Zofran Off Labeling Harmful to Mothers and Unborn Children

Lawsuits involving Zofran use and serious side effects from the drug are consistently increasing, and in one particular lawsuit, filed July 22nd, some harsh accusations were made against the manufacturer of Zofran, GlaxoSmithKline, regarding their off label use of Zofran.

Zofran Off Label

“GSK’s conduct was tantamount to using expectant mothers and their unborn children as human guinea pigs.”

These are intense words to be claiming at a gigantic company like GSK, but understandable due to the fact that the FDA never officially gave approval for treating severe morning sickness and nausea associated with pregnancy. Even worse, Zofran was never tested for this use.

Doctors have the medical capacity and authority to prescribe medications to patients off-label, and Zofran has quickly become the most prescribed drug for morning sickness in the U.S. When the drug was originally intended for cancer patients, and associated with aftereffects of chemotherapy, it’s hard to believe that morning sickness would be the use it’s most popular for.

Manufacturers do not have the authority to prescribe off label, only doctors. The practice of manufacturers prescribing off label is illegal. The U.S. Department of Justice accused GSK of illegally promoting to doctors the advantages of Zofran for morning sickness from 2002 to 2004.

GSK eventually settled the allegations in 2012 through a payment of a $3 billion fine. There were not required to admit any wrongdoing and continued to sell Zofran on the market. GSK has also been accused of receiving over 200 complaints of birth defects linked to Zofran, and failing to make any changes to the labeling.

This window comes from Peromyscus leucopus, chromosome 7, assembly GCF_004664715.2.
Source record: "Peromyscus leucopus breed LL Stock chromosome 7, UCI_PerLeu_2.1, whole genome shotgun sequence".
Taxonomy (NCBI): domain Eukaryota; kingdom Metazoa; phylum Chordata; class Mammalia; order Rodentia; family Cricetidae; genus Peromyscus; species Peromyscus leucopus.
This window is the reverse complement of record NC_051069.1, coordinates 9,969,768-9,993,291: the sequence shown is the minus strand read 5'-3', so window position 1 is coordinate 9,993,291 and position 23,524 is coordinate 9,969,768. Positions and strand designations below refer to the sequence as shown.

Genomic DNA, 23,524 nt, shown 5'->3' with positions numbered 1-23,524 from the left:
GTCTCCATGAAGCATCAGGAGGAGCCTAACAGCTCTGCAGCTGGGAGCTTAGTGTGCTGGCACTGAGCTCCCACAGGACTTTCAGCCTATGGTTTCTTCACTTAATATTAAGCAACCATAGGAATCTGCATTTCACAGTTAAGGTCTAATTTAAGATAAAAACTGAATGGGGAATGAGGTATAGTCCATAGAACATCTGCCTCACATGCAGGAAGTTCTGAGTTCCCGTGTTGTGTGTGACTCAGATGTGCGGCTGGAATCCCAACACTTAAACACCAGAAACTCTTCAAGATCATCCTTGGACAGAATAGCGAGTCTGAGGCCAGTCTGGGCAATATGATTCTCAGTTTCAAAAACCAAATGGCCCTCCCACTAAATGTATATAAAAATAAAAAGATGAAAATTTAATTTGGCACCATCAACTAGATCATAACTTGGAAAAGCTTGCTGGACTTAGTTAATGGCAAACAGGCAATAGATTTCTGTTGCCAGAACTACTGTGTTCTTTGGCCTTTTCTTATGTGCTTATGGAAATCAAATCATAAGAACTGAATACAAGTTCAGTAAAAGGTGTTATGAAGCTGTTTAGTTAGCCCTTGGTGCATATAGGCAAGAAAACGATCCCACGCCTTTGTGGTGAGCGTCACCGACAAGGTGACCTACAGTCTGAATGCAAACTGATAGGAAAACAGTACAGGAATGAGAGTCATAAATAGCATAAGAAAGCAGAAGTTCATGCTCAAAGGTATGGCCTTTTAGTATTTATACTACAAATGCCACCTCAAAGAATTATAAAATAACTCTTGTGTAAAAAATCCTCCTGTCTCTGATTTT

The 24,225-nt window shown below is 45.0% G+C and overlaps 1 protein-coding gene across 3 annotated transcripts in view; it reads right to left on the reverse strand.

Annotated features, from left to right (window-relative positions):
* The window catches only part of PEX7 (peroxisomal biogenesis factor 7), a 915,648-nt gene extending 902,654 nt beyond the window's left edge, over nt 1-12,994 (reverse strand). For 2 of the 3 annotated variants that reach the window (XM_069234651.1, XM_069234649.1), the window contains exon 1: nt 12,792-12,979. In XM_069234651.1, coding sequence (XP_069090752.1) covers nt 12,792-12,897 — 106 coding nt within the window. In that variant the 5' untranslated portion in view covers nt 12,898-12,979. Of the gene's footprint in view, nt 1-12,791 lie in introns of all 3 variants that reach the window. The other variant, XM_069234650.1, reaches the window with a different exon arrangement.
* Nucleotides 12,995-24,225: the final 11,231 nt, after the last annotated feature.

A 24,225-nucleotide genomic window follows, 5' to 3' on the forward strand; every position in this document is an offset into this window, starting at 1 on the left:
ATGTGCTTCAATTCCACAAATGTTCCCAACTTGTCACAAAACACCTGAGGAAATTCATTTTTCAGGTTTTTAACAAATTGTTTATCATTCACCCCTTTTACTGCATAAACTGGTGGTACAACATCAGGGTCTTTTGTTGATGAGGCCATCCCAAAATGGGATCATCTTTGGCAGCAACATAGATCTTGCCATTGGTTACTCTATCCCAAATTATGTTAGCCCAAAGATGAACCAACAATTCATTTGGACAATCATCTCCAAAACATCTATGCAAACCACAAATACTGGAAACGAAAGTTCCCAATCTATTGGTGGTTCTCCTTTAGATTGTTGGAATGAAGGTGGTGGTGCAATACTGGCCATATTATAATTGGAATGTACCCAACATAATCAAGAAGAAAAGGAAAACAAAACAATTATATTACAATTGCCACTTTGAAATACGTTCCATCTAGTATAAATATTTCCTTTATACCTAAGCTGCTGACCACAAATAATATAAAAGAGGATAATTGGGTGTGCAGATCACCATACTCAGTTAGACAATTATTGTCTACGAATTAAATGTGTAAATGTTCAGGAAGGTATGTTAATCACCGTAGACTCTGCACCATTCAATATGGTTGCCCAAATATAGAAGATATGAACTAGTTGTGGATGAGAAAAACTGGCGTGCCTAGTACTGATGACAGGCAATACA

Zofran’s label currently states that studies of Zofran in pregnant rats and rabbits “revealed no evidence of harm to the fetus.” However, it also warns that data for pregnant women is lacking and that, as a result, “this drug should be used during pregnancy only if clearly needed.”

What exactly is “off-labeling”?

The term “off-labeling” is used in the medical community, and the media, and its meaning is polarized. It can be associated with great benefit or harm to patients. The most common form of off label drug use, or OLDU, involves prescribing currently available and marketed medications but for an indication that has never received FDA approval.

The role of the FDA is to control which medications are available commercially. In the past, the Food, Drug, and Cosmetic Act of 1938 required only that a new medication be safe. By 1962, the Kefauver-Harris Amendment mandated that FDA-approved new drugs also must have evidence that they are effective. The FDA does not limit or control how the medications are prescribed by doctors once they become available on the market.

Off-labeling can be caused by several factors. First, a drug may not have been studied and approved for a specific population, for example pregnant women. Secondly, a life-threatening or teminal medical condition could motivate doctors to give any treatment that is available, whether approved by the FDA or not. Third, if one medication from a class of drugs has FDA approval, doctors commonly use other medications in the same class without specific FDA approval for that use in the same area.

Zofran Lawsuit

Off-labeling can have great benefits from time to time, but in regards to Zofran and pregnant women, the side effects can be potentially harmful to an unborn child.

In 2012, GlaxoSmithKline denied the Department of Justice’s claims that Zofran was unlawfully marketed to OB/GYNs. While the company is against any and all accusations of wrongdoing, it did settle the DOJ’s case for a whopping $3 billion. More recently, lawsuits are going even deeper, claiming the company knew of Zofran’s potential risks for fetal development, yet did nothing to warn the health community or public.

If you, or someone you love, has been effected by Zofran, it’s not your fault. It’s the manufacturer’s responsibility to give doctors all of the information about the drugs they are prescribing, and GlaxoSmithKline has been accused of neglecting to do so. Don’t let drug companies get away with unlawful marketing.

Contact us today at 1-800-214-1010.

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Source: NCBI